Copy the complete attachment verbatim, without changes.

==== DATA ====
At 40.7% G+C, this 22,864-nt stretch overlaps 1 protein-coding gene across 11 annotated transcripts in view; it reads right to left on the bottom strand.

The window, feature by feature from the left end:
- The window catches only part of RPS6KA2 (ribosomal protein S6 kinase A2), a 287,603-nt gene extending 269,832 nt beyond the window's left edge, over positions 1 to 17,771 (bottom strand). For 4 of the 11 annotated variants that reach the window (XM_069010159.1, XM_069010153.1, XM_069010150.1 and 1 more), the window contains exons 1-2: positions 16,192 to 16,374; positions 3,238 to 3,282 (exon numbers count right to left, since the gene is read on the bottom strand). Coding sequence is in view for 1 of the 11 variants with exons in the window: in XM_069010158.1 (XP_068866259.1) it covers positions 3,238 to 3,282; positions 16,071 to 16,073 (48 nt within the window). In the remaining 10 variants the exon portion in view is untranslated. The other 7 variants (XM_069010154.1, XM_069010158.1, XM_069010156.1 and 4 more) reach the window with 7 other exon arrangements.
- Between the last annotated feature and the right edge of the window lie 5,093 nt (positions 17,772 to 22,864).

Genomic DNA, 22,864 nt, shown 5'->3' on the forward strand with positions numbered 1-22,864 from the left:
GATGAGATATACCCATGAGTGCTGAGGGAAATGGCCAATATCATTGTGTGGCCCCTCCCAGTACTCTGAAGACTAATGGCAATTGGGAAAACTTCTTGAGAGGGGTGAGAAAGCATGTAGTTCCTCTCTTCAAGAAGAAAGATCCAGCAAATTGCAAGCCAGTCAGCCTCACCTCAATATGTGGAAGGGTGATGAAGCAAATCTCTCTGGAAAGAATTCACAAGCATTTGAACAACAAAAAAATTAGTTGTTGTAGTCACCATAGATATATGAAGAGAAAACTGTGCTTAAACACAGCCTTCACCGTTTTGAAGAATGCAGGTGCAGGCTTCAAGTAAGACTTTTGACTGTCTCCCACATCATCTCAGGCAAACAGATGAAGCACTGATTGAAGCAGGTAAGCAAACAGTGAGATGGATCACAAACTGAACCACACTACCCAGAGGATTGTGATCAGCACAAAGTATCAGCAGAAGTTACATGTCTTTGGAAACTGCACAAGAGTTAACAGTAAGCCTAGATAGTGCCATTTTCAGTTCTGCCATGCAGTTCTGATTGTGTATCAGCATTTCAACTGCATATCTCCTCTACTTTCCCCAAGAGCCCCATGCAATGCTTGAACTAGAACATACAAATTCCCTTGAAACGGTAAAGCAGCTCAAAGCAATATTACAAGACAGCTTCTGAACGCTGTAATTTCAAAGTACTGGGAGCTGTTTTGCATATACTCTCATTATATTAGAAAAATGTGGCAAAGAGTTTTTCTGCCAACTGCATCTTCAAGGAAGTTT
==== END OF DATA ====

At 40.7% G+C, this 22,864-nt stretch overlaps 1 protein-coding gene across 11 annotated transcripts in view; it reads right to left on the bottom strand.

The window, feature by feature from the left end:
- The window catches only part of RPS6KA2 (ribosomal protein S6 kinase A2), a 287,603-nt gene extending 269,832 nt beyond the window's left edge, over positions 1 to 17,771 (bottom strand). For 4 of the 11 annotated variants that reach the window (XM_069010159.1, XM_069010153.1, XM_069010150.1 and 1 more), the window contains exons 1-2: positions 16,192 to 16,374; positions 3,238 to 3,282 (exon numbers count right to left, since the gene is read on the bottom strand). Coding sequence is in view for 1 of the 11 variants with exons in the window: in XM_069010158.1 (XP_068866259.1) it covers positions 3,238 to 3,282; positions 16,071 to 16,073 (48 nt within the window). In the remaining 10 variants the exon portion in view is untranslated. The other 7 variants (XM_069010154.1, XM_069010158.1, XM_069010156.1 and 4 more) reach the window with 7 other exon arrangements.
- Between the last annotated feature and the right edge of the window lie 5,093 nt (positions 17,772 to 22,864).

Genomic DNA, 22,864 nt, shown 5'->3' on the forward strand with positions numbered 1-22,864 from the left:
GATGAGATATACCCATGAGTGCTGAGGGAAATGGCCAATATCATTGTGTGGCCCCTCCCAGTACTCTGAAGACTAATGGCAATTGGGAAAACTTCTTGAGAGGGGTGAGAAAGCATGTAGTTCCTCTCTTCAAGAAGAAAGATCCAGCAAATTGCAAGCCAGTCAGCCTCACCTCAATATGTGGAAGGGTGATGAAGCAAATCTCTCTGGAAAGAATTCACAAGCATTTGAACAACAAAAAAATTAGTTGTTGTAGTCACCATAGATATATGAAGAGAAAACTGTGCTTAAACACAGCCTTCACCGTTTTGAAGAATGCAGGTGCAGGCTTCAAGTAAGACTTTTGACTGTCTCCCACATCATCTCAGGCAAACAGATGAAGCACTGATTGAAGCAGGTAAGCAAACAGTGAGATGGATCACAAACTGAACCACACTACCCAGAGGATTGTGATCAGCACAAAGTATCAGCAGAAGTTACATGTCTTTGGAAACTGCACAAGAGTTAACAGTAAGCCTAGATAGTGCCATTTTCAGTTCTGCCATGCAGTTCTGATTGTGTATCAGCATTTCAACTGCATATCTCCTCTACTTTCCCCAAGAGCCCCATGCAATGCTTGAACTAGAACATACAAATTCCCTTGAAACGGTAAAGCAGCTCAAAGCAATATTACAAGACAGCTTCTGAACGCTGTAATTTCAAAGTACTGGGAGCTGTTTTGCATATACTCTCATTATATTAGAAAAATGTGGCAAAGAGTTTTTCTGCCAACTGCATCTTCAAGGAAGTTT